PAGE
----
What Causes a No-Zone Accident?
Anytime that you share the road with other motorists, it’s important to keep in mind that they all have blind spots. When you are sharing the road with trucks, the truck’s blind spots are usually larger, which will make it even more difficult for a truck driver to see you. Drivers approaching a truck on the roadway should drive defensively and use caution when passing a large truck.
It is also important to remember that a truck is not as easily maneuverable as a car. Because of the sheer size of a truck, drivers need more time to stop their vehicles, and defensive moves may prove dangerous. The FHMCA estimates that it takes a truck traveling at 65 miles an hour the distance of two football fields to stop completely. If the roadways are wet, it may take an even longer distance.
While many of us have seen stickers on large trucks that remind you of the trucks’ blind spots, there are some other things that all drivers should know:
- Falling debris – Traveling closely behind a truck can prove just as dangerous as a no-zone accident. A truck may fling debris from the roadway into your car’s path. Additionally, debris or improperly-loaded cargo may fall from truck beds.
- Turning trucks – Drivers who attempt to pass on the right side of the truck should use additional caution. Keep in mind, a truck requires more space to safely make a right-hand turn. If you happen to wind up in the truck’s no-zone while the driver is turning, the result could prove deadly.
Trucks simply cannot maneuver as easily as passenger vehicles. This makes large trucks a hazard to other vehicles on the road, particularly in inclement conditions.
Truck Weights Contribute to Injuries
Most people understand that many different factors will affect how serious injuries are following a roadway accident. These factors include the speed at which the vehicles are traveling, the roadway conditions, the time of day, and where the impact occurred. However, another factor that you should consider is the weight of the involved vehicles. This is especially true when one of the vehicles involved in an accident is a truck.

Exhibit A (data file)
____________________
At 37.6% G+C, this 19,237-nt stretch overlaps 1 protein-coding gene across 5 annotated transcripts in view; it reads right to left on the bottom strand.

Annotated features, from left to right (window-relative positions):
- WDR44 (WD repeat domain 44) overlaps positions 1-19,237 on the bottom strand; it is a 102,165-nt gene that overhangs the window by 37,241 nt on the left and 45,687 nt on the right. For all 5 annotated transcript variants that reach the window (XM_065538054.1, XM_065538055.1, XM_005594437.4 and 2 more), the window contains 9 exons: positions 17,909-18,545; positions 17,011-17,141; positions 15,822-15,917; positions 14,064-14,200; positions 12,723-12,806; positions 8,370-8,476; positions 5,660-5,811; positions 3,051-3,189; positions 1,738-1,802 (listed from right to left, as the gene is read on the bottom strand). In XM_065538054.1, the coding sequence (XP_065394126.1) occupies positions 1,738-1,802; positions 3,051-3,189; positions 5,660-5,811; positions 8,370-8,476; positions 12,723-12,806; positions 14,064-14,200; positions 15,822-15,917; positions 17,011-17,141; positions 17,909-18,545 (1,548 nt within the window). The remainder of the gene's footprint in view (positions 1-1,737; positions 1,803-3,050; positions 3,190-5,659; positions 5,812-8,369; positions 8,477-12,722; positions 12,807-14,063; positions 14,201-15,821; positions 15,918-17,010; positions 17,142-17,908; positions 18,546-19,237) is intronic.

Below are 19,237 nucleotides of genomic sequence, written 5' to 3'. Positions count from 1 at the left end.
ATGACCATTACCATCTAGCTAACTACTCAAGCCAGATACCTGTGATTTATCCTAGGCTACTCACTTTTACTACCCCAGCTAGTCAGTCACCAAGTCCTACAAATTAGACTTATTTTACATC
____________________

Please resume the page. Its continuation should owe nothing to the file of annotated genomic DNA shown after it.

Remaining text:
Here is a quick look at weight differences among different types of vehicles:
- Standard automobiles – An empty passenger vehicle can have an approximate weight of between 3,200 and 6,000 pounds. When full, the car can weigh as much as 1,000 pounds more.
- Small trucks – The weights of SUVs, mini-vans, and small pickups can range from 2,400 to 4,000 pounds when empty. These vehicles can carry an additional 1,500 pounds of cargo.
- Larger passenger trucks – Larger SUVs and standard or large-sized pickup trucks can range in weight from 6,000 to 10,000 pounds even when they’re not carrying anything. These vehicles’ cargo limits range from 2,500 to 5,000 pounds.
- Utility vans and small buses – With an empty weight of between 10,000 and 14,000 pounds, these vehicles already weigh more than a standard passenger vehicle. Add in an additional 5,200 pounds of cargo, and vans and buses are nearly twice the weight of an average car.
- Tractor-trailers – These behemoths weigh between 33,000 and 80,000 pounds even before the addition of any cargo. Depending on the cargo, trucks may be carrying an additional 54,000 pounds.